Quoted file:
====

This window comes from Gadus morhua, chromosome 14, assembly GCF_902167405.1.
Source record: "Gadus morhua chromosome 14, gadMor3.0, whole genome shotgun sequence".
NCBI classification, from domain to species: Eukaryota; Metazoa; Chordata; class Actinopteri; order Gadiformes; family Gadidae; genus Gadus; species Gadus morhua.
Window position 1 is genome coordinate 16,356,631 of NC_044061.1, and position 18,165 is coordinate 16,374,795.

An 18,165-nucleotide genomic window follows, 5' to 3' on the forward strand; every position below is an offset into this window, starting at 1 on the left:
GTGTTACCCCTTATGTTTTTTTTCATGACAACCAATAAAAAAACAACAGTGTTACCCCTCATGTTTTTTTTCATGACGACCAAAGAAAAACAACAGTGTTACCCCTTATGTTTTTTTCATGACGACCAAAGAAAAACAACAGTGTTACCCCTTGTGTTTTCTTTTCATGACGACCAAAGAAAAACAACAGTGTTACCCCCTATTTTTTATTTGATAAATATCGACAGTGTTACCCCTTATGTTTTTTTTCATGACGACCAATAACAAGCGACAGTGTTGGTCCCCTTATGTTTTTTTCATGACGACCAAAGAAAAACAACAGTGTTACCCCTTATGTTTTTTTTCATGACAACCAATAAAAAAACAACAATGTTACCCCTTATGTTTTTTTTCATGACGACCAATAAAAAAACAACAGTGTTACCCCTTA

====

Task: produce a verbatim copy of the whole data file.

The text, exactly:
This window comes from Gadus morhua, chromosome 14, assembly GCF_902167405.1.
Source record: "Gadus morhua chromosome 14, gadMor3.0, whole genome shotgun sequence".
NCBI classification, from domain to species: Eukaryota; Metazoa; Chordata; class Actinopteri; order Gadiformes; family Gadidae; genus Gadus; species Gadus morhua.
Window position 1 is genome coordinate 16,356,631 of NC_044061.1, and position 18,165 is coordinate 16,374,795.

An 18,165-nucleotide genomic window follows, 5' to 3' on the forward strand; every position below is an offset into this window, starting at 1 on the left:
GTGTTACCCCTTATGTTTTTTTTCATGACAACCAATAAAAAAACAACAGTGTTACCCCTCATGTTTTTTTTCATGACGACCAAAGAAAAACAACAGTGTTACCCCTTATGTTTTTTTCATGACGACCAAAGAAAAACAACAGTGTTACCCCTTGTGTTTTCTTTTCATGACGACCAAAGAAAAACAACAGTGTTACCCCCTATTTTTTATTTGATAAATATCGACAGTGTTACCCCTTATGTTTTTTTTCATGACGACCAATAACAAGCGACAGTGTTGGTCCCCTTATGTTTTTTTCATGACGACCAAAGAAAAACAACAGTGTTACCCCTTATGTTTTTTTTCATGACAACCAATAAAAAAACAACAATGTTACCCCTTATGTTTTTTTTCATGACGACCAATAAAAAAACAACAGTGTTACCCCTTA